Town Hall Hotel by Rare architecture

Rare architecture designed  the Town Hall Hotel in London

Town Hall Hotel by Rare architecture
Town Hall Hotel by Rare architecture
Town Hall Hotel by Rare architecture
Town Hall Hotel by Rare architecture
Town Hall Hotel by Rare architecture
Town Hall Hotel by Rare architecture
Town Hall Hotel by Rare architecture
Town Hall Hotel by Rare architecture
Town Hall Hotel by Rare architecture
Town Hall Hotel by Rare architecture
Town Hall Hotel by Rare architecture
Town Hall Hotel by Rare architecture
Town Hall Hotel by Rare architecture
Town Hall Hotel by Rare architecture
Town Hall Hotel by Rare architecture
Town Hall Hotel by Rare architecture
Town Hall Hotel by Rare architecture
Town Hall Hotel by Rare architecture
Town Hall Hotel by Rare architecture
Town Hall Hotel by Rare architecture
Town Hall Hotel by Rare architecture

After 18 months of construction, during which it has gradually opened in sections, the Bethnal Green Town Hall Hotel is due to open its doors offically in November. With all of its 98 rooms finished exactly 100 years after the town hall itself was built, this marks another phase in the life of a handsome civic building.

The restoration of the town hall, and its bold extension have been carried out under the design team of Michel da Costa Gonçalves and Nathalie Rozencwajg, the founders of Rare Architecture. The young practice, based in London and Paris, has completed a project that combines careful restoration and computer-led parametric design.

The hotelier was previously notable for canny investment in designer hotels in his native city state, including the New Majestic and 1929. In this case, while the town hall is located in a fairly rundown part of east London, Peng realised that its proximity to the City of London, and the developments underway for the Olympics site in Stratford, made for a convincing business case.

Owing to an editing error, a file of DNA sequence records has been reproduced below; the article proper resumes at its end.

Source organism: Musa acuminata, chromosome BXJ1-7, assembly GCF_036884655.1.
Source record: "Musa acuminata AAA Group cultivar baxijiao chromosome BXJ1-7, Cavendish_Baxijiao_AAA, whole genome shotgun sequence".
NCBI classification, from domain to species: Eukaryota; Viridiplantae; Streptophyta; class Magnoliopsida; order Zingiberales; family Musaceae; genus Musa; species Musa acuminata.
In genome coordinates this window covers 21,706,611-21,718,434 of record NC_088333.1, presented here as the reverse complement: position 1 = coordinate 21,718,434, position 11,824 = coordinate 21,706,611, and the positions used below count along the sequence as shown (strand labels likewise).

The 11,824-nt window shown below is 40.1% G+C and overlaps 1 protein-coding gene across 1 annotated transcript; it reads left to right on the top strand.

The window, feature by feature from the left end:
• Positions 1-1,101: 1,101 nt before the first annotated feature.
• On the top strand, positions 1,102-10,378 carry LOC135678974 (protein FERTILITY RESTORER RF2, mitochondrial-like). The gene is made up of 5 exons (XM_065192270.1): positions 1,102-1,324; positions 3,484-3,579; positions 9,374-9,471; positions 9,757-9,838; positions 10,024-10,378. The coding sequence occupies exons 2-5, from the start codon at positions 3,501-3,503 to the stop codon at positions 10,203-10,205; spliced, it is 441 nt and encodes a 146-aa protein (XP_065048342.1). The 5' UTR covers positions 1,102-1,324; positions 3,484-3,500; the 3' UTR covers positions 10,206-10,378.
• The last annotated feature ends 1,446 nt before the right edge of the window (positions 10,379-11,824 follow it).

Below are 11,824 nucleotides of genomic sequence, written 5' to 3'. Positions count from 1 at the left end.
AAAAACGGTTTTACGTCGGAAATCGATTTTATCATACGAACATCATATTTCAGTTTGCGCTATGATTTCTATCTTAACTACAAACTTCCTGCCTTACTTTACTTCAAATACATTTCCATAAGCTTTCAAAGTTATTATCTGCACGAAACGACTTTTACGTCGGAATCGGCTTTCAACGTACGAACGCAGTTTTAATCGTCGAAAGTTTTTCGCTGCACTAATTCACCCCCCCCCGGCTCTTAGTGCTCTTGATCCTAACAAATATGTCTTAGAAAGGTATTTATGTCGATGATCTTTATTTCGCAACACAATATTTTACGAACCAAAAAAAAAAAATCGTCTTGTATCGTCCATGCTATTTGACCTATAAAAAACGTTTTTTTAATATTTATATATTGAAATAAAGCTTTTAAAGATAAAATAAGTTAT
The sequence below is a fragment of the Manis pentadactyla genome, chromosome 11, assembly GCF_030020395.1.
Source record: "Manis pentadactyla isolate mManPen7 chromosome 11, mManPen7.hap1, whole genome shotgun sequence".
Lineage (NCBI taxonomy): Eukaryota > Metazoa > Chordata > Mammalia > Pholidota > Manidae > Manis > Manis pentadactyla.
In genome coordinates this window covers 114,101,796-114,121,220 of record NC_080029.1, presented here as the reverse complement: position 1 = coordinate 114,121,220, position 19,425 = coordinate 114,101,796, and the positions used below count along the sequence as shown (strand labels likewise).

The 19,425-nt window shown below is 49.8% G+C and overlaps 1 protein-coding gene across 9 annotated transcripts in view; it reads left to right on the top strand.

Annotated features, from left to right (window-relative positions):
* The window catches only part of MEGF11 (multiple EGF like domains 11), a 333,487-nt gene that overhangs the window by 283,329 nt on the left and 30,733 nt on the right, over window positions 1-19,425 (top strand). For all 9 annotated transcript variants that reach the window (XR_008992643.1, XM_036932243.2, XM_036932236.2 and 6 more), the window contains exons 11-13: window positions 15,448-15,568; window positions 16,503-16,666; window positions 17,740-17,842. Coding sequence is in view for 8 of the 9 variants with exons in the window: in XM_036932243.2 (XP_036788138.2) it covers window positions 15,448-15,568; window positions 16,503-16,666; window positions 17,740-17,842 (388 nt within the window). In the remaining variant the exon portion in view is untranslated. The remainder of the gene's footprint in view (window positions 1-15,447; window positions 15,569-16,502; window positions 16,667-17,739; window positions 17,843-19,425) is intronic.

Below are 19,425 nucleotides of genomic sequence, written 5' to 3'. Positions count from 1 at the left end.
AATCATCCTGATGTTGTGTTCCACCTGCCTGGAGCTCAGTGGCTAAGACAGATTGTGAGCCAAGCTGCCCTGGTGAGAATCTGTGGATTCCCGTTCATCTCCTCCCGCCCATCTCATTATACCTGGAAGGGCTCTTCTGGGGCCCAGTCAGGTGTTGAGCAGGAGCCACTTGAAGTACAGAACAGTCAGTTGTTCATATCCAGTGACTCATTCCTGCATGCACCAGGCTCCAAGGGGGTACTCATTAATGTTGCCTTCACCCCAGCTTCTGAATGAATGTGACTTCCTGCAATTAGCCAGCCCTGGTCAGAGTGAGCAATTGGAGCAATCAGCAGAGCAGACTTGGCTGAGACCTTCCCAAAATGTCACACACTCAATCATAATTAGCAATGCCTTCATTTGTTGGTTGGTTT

The extension to the building consists of a new wing that stands behind the original 1910 structure and an additional floor that sits atop the flat roof of the 1937 extension, providing an extra 1,500sqm of accommodation. Wrapped entirely in a laser-cut, powder-coated aluminium skin, none of its windows or doors are externally visible. This creates a bold, angular form, which is nevertheless nearly invisible from Cambridge Heath Road.

The pattern cut into the skin was taken from a pattern book Rare developed for the project, taking inspiration from an original art deco feature in the town hall’s Council Chamber. The resultant motif is apparent not only in the aluminium skin but also in many of Rare’s interventions in the hotel’s interior, from radiator and air-conditioning covers to decorative wall panels. The skin allows natural light into the rooms behind it, while also preserving privacy.

 The faceted form of the extension’s skin and roof was dictated by daylight and views that had to be maintained for neighbouring buildings. The practice’s interest in parametric design was perfect for a project where English Heritage was concerned with the effect of a new extension to a historic building – it was able to remodel the structure repeatedly until it provided the interior space and light required.

 Inside, the dimensions of each of the 98 rooms are different. Rare performed an entire internal re-planning of the space in the building. In addition to the residential accommodation Rare has provided a 14m titanium-tiled pool in the basement, restored the Conference Room and Mayor’s Room for functions, and designed a separate bar and restaurant in the Edwardian wing of the building.

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